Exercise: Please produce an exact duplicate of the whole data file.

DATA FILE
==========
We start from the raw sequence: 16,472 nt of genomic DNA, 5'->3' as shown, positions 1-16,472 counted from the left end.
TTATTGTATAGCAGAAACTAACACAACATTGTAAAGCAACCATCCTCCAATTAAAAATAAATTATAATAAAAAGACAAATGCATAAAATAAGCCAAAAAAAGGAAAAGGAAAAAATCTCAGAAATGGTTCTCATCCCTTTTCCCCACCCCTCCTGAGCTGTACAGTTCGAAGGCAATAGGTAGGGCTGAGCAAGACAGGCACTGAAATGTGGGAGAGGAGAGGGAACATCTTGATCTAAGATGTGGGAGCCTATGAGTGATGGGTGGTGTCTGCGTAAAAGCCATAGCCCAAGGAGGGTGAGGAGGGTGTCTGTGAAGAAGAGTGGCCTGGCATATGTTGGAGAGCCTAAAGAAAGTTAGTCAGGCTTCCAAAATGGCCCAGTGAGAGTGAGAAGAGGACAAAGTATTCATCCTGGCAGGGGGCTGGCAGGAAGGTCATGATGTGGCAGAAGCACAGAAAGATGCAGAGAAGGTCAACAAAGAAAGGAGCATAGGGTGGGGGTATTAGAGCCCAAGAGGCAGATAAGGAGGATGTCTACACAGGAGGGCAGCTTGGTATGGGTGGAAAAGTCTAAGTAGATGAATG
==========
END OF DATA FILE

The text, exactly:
We start from the raw sequence: 16,472 nt of genomic DNA, 5'->3' as shown, positions 1-16,472 counted from the left end.
TTATTGTATAGCAGAAACTAACACAACATTGTAAAGCAACCATCCTCCAATTAAAAATAAATTATAATAAAAAGACAAATGCATAAAATAAGCCAAAAAAAGGAAAAGGAAAAAATCTCAGAAATGGTTCTCATCCCTTTTCCCCACCCCTCCTGAGCTGTACAGTTCGAAGGCAATAGGTAGGGCTGAGCAAGACAGGCACTGAAATGTGGGAGAGGAGAGGGAACATCTTGATCTAAGATGTGGGAGCCTATGAGTGATGGGTGGTGTCTGCGTAAAAGCCATAGCCCAAGGAGGGTGAGGAGGGTGTCTGTGAAGAAGAGTGGCCTGGCATATGTTGGAGAGCCTAAAGAAAGTTAGTCAGGCTTCCAAAATGGCCCAGTGAGAGTGAGAAGAGGACAAAGTATTCATCCTGGCAGGGGGCTGGCAGGAAGGTCATGATGTGGCAGAAGCACAGAAAGATGCAGAGAAGGTCAACAAAGAAAGGAGCATAGGGTGGGGGTATTAGAGCCCAAGAGGCAGATAAGGAGGATGTCTACACAGGAGGGCAGCTTGGTATGGGTGGAAAAGTCTAAGTAGATGAATG